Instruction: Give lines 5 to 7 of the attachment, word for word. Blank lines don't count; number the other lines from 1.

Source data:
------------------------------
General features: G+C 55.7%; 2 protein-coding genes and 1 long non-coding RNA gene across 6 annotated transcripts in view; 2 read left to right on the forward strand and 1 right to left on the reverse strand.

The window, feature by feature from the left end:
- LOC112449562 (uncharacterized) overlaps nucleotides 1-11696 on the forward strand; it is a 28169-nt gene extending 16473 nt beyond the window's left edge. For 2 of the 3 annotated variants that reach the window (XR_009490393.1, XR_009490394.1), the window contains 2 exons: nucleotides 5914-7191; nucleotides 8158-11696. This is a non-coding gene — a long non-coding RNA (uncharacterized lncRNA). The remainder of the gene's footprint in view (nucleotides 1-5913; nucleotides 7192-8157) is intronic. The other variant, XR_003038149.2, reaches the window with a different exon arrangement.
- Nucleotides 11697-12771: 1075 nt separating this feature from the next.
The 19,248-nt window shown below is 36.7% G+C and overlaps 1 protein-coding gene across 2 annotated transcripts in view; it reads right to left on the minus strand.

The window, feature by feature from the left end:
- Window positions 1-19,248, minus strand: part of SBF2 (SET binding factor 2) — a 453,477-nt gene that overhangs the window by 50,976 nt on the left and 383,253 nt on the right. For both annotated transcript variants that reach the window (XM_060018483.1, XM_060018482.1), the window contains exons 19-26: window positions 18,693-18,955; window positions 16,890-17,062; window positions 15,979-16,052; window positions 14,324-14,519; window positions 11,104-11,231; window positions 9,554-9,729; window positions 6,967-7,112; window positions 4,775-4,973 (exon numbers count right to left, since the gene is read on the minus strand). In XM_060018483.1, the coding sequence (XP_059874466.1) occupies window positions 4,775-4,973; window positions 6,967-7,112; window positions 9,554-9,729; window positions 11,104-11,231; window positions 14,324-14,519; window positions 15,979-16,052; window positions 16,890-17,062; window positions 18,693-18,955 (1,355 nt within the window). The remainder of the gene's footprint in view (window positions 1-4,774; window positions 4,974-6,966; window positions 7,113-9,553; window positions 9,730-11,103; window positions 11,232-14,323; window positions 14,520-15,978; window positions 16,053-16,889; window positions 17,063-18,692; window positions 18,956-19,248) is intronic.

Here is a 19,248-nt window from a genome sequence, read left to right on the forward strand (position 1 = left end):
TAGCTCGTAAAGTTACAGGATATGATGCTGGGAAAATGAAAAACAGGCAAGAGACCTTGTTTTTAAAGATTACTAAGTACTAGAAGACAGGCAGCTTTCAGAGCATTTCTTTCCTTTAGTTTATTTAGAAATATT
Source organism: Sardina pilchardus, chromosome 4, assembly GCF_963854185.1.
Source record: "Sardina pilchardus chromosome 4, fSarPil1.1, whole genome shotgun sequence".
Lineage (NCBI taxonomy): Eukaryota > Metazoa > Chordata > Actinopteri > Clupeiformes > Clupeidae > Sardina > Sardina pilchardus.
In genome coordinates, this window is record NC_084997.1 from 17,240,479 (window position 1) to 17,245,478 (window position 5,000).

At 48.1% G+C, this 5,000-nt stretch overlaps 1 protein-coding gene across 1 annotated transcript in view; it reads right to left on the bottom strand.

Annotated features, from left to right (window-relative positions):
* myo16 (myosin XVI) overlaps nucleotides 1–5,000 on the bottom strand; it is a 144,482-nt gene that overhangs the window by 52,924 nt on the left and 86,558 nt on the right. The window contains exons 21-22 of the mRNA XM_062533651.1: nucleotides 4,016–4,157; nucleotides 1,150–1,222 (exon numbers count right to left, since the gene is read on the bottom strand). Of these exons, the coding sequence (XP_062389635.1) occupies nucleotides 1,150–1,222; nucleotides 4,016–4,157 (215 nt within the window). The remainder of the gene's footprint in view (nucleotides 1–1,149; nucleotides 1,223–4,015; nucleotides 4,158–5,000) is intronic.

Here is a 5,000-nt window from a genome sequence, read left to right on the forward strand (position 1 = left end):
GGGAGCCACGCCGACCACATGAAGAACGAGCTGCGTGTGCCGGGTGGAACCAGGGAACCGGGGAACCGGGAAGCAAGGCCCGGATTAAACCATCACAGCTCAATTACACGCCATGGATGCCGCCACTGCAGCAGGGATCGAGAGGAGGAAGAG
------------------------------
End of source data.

The 19,248-nt window shown below is 36.7% G+C and overlaps 1 protein-coding gene across 2 annotated transcripts in view; it reads right to left on the minus strand.

The window, feature by feature from the left end:
- Window positions 1-19,248, minus strand: part of SBF2 (SET binding factor 2) — a 453,477-nt gene that overhangs the window by 50,976 nt on the left and 383,253 nt on the right. For both annotated transcript variants that reach the window (XM_060018483.1, XM_060018482.1), the window contains exons 19-26: window positions 18,693-18,955; window positions 16,890-17,062; window positions 15,979-16,052; window positions 14,324-14,519; window positions 11,104-11,231; window positions 9,554-9,729; window positions 6,967-7,112; window positions 4,775-4,973 (exon numbers count right to left, since the gene is read on the minus strand). In XM_060018483.1, the coding sequence (XP_059874466.1) occupies window positions 4,775-4,973; window positions 6,967-7,112; window positions 9,554-9,729; window positions 11,104-11,231; window positions 14,324-14,519; window positions 15,979-16,052; window positions 16,890-17,062; window positions 18,693-18,955 (1,355 nt within the window). The remainder of the gene's footprint in view (window positions 1-4,774; window positions 4,974-6,966; window positions 7,113-9,553; window positions 9,730-11,103; window positions 11,232-14,323; window positions 14,520-15,978; window positions 16,053-16,889; window positions 17,063-18,692; window positions 18,956-19,248) is intronic.